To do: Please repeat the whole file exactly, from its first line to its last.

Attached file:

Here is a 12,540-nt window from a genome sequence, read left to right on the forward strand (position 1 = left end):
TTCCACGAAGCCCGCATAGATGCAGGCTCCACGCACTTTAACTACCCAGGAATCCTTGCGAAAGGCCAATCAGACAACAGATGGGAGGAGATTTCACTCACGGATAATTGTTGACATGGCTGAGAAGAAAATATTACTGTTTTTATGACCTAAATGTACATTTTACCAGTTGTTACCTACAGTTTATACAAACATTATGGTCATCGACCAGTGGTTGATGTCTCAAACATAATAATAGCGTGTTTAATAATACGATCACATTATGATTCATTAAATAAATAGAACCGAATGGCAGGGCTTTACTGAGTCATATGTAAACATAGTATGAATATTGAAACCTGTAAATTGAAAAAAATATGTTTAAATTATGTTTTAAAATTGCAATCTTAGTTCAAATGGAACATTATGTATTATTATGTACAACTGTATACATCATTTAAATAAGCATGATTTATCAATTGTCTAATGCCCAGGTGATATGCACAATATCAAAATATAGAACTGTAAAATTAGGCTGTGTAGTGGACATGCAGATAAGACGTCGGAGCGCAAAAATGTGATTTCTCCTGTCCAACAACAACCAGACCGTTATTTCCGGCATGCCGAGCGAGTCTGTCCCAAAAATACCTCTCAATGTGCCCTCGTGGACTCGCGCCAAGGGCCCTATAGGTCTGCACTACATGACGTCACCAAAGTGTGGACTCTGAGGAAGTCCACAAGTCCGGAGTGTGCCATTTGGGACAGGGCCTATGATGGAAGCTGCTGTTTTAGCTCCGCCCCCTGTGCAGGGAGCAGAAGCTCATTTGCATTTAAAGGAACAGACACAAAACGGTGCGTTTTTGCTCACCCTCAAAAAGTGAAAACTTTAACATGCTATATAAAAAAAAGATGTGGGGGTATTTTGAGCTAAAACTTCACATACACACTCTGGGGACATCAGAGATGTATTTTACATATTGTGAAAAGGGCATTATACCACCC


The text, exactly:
Here is a 12,540-nt window from a genome sequence, read left to right on the forward strand (position 1 = left end):
TTCCACGAAGCCCGCATAGATGCAGGCTCCACGCACTTTAACTACCCAGGAATCCTTGCGAAAGGCCAATCAGACAACAGATGGGAGGAGATTTCACTCACGGATAATTGTTGACATGGCTGAGAAGAAAATATTACTGTTTTTATGACCTAAATGTACATTTTACCAGTTGTTACCTACAGTTTATACAAACATTATGGTCATCGACCAGTGGTTGATGTCTCAAACATAATAATAGCGTGTTTAATAATACGATCACATTATGATTCATTAAATAAATAGAACCGAATGGCAGGGCTTTACTGAGTCATATGTAAACATAGTATGAATATTGAAACCTGTAAATTGAAAAAAATATGTTTAAATTATGTTTTAAAATTGCAATCTTAGTTCAAATGGAACATTATGTATTATTATGTACAACTGTATACATCATTTAAATAAGCATGATTTATCAATTGTCTAATGCCCAGGTGATATGCACAATATCAAAATATAGAACTGTAAAATTAGGCTGTGTAGTGGACATGCAGATAAGACGTCGGAGCGCAAAAATGTGATTTCTCCTGTCCAACAACAACCAGACCGTTATTTCCGGCATGCCGAGCGAGTCTGTCCCAAAAATACCTCTCAATGTGCCCTCGTGGACTCGCGCCAAGGGCCCTATAGGTCTGCACTACATGACGTCACCAAAGTGTGGACTCTGAGGAAGTCCACAAGTCCGGAGTGTGCCATTTGGGACAGGGCCTATGATGGAAGCTGCTGTTTTAGCTCCGCCCCCTGTGCAGGGAGCAGAAGCTCATTTGCATTTAAAGGAACAGACACAAAACGGTGCGTTTTTGCTCACCCTCAAAAAGTGAAAACTTTAACATGCTATATAAAAAAAAGATGTGGGGGTATTTTGAGCTAAAACTTCACATACACACTCTGGGGACATCAGAGATGTATTTTACATATTGTGAAAAGGGCATTATACCACCC